The history, development and future of public nuisance in light of the Constitution

Samuels, Alton Ulrich (2010-12)

Thesis (LLM (Public Law))--University of Stellenbosch, 2010.

Bibliography

Thesis

ENGLISH ABSTRACT:The objective of this thesis is to establish whether the notion of public nuisance has a legitimate purpose in post-apartheid South African. Public nuisance originated in English law in the 12th century as a tort-based crime called tort against land and was used to protect the Crown against infringements. This special remedy of the Crown was used in cases of unlawful obstruction of public highways and rivers, damage or injury causing an inconvenience to a class or all of her majesty‟s subjects and a selection of other crimes. The notion of public nuisance was adopted in South African law during the late 19th century. Between its inception and 1943, the notion of public nuisance was applied in line with its original aims, namely to protect and preserve the health, safety and morals of the public at large. Public nuisance regulated unreasonable interferences such as smoke, noise, violence, litter and blockage of roads which originated in a public space or land, as opposed to a private space or land. However, the public nuisance remedy was indirectly used, in a number of cases during the 1990s, by private individuals to apply for an interdict to evict occupiers of informal settlements. In so doing, these private individuals bypassed legislation regulating evictions and in the process disrupted or frustrated new housing developments, especially those provided for in land reform programmes. In fact, it was established that this indirect application of public nuisance is unconstitutional in terms of section 25(1) of the Constitution. Most of the public disturbances originally associated with the public nuisance doctrine are currently provided for in legislation. Since the remedy is now mainly provided for in legislation, the question is whether the doctrine of public nuisance as a Common Law remedy is still relevant in modern South African law. It was concluded, especially after an analysis of two cases during 2009 and 2010, that the notion of public nuisance only has a future in South African law if it is applied iv in the absence of statutory nuisance or any other legislation covering public nuisance offences and where it is not used as an alternative mechanism to evict occupiers.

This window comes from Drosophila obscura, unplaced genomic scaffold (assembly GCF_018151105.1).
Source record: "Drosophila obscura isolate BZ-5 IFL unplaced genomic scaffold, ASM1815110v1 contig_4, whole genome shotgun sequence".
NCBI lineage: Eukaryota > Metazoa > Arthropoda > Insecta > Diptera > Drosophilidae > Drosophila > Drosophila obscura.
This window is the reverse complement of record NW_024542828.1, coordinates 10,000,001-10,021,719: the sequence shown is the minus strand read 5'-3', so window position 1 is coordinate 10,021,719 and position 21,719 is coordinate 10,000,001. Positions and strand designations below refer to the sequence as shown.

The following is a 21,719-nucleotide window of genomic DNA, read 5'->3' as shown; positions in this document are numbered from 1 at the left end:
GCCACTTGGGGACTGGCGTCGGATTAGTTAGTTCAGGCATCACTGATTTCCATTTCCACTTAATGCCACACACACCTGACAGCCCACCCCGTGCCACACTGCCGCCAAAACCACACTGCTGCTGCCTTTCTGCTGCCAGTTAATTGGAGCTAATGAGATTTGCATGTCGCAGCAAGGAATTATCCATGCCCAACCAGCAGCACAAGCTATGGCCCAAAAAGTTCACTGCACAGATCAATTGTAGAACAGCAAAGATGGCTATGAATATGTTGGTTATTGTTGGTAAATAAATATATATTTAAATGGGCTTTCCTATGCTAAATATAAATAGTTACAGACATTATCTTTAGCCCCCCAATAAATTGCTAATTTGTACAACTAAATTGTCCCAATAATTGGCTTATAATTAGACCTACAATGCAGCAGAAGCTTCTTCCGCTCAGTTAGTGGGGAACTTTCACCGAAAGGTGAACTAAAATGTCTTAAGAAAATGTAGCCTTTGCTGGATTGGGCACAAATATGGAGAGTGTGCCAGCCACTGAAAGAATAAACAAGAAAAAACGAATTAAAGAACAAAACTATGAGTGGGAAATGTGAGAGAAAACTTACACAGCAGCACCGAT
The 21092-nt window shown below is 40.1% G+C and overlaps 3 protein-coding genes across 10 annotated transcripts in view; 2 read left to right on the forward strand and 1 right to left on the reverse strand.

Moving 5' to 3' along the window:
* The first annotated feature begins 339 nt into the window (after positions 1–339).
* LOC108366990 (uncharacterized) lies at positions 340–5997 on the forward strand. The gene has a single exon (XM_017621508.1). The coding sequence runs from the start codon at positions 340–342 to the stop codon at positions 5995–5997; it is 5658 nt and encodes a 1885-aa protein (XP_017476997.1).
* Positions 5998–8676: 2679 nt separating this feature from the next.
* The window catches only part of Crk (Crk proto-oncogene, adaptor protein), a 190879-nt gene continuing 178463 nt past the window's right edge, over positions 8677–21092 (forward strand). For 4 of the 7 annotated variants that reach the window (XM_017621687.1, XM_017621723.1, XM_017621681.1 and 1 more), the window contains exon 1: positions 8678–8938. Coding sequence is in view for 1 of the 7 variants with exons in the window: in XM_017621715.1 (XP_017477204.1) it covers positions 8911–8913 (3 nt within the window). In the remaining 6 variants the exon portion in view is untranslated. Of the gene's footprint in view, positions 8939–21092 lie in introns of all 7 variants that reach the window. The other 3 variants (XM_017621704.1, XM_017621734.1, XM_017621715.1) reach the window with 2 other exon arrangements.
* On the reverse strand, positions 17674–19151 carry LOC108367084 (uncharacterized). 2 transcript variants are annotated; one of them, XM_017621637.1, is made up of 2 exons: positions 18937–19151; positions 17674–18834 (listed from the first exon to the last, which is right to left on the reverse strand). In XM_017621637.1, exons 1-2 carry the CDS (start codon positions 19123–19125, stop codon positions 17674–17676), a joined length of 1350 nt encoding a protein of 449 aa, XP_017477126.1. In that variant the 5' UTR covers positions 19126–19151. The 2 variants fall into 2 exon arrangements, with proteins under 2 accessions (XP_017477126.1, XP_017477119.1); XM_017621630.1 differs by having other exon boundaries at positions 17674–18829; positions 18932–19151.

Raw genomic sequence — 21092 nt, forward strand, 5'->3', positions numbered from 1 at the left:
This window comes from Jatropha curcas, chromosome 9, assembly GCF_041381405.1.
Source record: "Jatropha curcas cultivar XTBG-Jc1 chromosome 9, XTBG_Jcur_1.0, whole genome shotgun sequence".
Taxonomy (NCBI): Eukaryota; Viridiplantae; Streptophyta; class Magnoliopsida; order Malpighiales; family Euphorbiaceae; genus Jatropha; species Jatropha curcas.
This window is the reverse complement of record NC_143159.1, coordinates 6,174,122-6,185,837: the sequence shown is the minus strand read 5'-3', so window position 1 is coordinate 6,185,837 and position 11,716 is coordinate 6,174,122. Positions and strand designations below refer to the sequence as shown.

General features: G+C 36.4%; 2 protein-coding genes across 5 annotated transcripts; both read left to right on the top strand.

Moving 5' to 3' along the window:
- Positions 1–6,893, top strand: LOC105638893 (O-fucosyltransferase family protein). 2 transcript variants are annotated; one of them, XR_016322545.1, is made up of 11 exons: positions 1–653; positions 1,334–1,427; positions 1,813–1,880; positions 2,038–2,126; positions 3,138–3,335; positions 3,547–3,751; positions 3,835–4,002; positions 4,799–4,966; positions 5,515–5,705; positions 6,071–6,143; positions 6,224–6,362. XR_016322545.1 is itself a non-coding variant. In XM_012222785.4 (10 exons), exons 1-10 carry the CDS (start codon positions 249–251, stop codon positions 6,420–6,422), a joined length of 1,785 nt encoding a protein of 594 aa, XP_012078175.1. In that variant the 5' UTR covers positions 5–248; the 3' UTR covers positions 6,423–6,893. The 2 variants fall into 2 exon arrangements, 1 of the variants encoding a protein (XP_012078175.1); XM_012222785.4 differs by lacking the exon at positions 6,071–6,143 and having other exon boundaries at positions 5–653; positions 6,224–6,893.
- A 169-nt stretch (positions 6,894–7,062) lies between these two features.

AFRIKAANSE OPSOMMING: Die doel van die tesis is om vas te stel of publieke oorlas as gemeenregtelike remedie „n geldige doel in post-apartheid Suid-Afrika het. Die remedie bekend as publieke oorlas het ontstaan in 12de eeuse Engelse reg. Hierdie remedie het ontwikkel as „n delikteregtelike en kriminele remedie, met die doel om land wat aan die Kroon behoort te beskerm. Publieke oorlas het, onder andere, toepassing gevind waar daar onwettige obstruksie van publieke hoofweë en riviere was sowel as skade of nadeel wat vir die breë publiek ongerief sou veroorsaak. Ander misdade was ook gekenmerk as „n publieke oorlas. Publieke oorlas is teen die laat 19de eeu in die Suid-Afrikaanse regoorgeneem . Tussen die oorname van die remedie in die Suid-Afrikaanse reg en 1943 is die remedie van publieke oorlas toegepas in lyn met sy oorspronlike doelwitte, naamlik om optrede wat die gesondheid, veiligheid en moraliteit van die breë publiek in gedrang kon bring, te verhoed. Volgens sy oorspronklike doel reguleer publieke oorlas onredelike inmenging soos rook, geraas, geweld en obstruksie van paaie wat op publieke grond of „n publieke spasie ontstaan het. Die remedie van publieke oorlas is, in ‟n reeks sake gedurende die 1990‟s, deur privaat individue indirek gebruik om okkupeerders van informele nedersettings uit te sit. Sodoende het privaat individue die wetgewing wat spesiaal ontwerp is om uitsettings te reguleer vermy en in die proses nuwe behuisingsontwikkelinge ontwrig en gefrustreer, veral in gevalle waarvoor in grondhervormingsprogramme voorsiening gemaak word. Hierdie indirekte toepasing van publieke oorlas is ongrondwetlik omdat dit nie met artikel 25(1) van die Grondwet versoenbaar is nie. Die meerderheid van steurnisse wat gewoonlik met publieke oorlas geassosieer word, word tans deur wetgewing gereguleer. Aangesien die remedie nou hoofsaaklik in wetgewing vervat is, ontstaan die vraag of die leerstuk van publieke oorlas as „n gemeenregtelike remedie nog van enige nut is in die moderne Suid-Afrikaanse reg. vi Die slotsom, veral na die analise van twee sake in 2009 en 2010, was dat die publieke oorlas remedie slegs „n toekoms in Suid-Afrikaanse reg het, indien dit toegepas word in die afwesigheid van statutêre oorlas of enige ander wetgewing wat publieke oorlas oortredinge dek en waar dit nie as „n alternatiewe meganisme gebruik word om okkupeerders uit te sit nie.

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